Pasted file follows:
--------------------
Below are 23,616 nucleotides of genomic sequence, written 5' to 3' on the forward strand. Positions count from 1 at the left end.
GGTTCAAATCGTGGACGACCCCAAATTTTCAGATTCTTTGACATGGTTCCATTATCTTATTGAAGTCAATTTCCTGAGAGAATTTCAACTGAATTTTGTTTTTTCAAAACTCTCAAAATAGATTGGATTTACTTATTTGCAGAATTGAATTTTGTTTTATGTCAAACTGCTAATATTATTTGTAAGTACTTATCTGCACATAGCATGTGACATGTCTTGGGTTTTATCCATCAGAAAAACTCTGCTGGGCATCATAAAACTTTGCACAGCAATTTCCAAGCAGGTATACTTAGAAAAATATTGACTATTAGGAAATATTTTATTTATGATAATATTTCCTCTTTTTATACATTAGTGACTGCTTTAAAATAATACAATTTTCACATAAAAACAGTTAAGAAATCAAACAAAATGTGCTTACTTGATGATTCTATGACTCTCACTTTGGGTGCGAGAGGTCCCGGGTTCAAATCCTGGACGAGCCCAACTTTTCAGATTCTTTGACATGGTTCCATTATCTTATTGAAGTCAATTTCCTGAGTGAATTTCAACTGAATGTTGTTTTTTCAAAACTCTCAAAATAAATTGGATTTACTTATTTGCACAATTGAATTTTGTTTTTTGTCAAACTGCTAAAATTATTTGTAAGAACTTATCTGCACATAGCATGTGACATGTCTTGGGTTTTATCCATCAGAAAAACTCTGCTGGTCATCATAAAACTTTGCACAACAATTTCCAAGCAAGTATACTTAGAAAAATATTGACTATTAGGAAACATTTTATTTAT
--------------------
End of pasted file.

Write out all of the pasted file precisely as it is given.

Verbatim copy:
Below are 23,616 nucleotides of genomic sequence, written 5' to 3' on the forward strand. Positions count from 1 at the left end.
GGTTCAAATCGTGGACGACCCCAAATTTTCAGATTCTTTGACATGGTTCCATTATCTTATTGAAGTCAATTTCCTGAGAGAATTTCAACTGAATTTTGTTTTTTCAAAACTCTCAAAATAGATTGGATTTACTTATTTGCAGAATTGAATTTTGTTTTATGTCAAACTGCTAATATTATTTGTAAGTACTTATCTGCACATAGCATGTGACATGTCTTGGGTTTTATCCATCAGAAAAACTCTGCTGGGCATCATAAAACTTTGCACAGCAATTTCCAAGCAGGTATACTTAGAAAAATATTGACTATTAGGAAATATTTTATTTATGATAATATTTCCTCTTTTTATACATTAGTGACTGCTTTAAAATAATACAATTTTCACATAAAAACAGTTAAGAAATCAAACAAAATGTGCTTACTTGATGATTCTATGACTCTCACTTTGGGTGCGAGAGGTCCCGGGTTCAAATCCTGGACGAGCCCAACTTTTCAGATTCTTTGACATGGTTCCATTATCTTATTGAAGTCAATTTCCTGAGTGAATTTCAACTGAATGTTGTTTTTTCAAAACTCTCAAAATAAATTGGATTTACTTATTTGCACAATTGAATTTTGTTTTTTGTCAAACTGCTAAAATTATTTGTAAGAACTTATCTGCACATAGCATGTGACATGTCTTGGGTTTTATCCATCAGAAAAACTCTGCTGGTCATCATAAAACTTTGCACAACAATTTCCAAGCAAGTATACTTAGAAAAATATTGACTATTAGGAAACATTTTATTTAT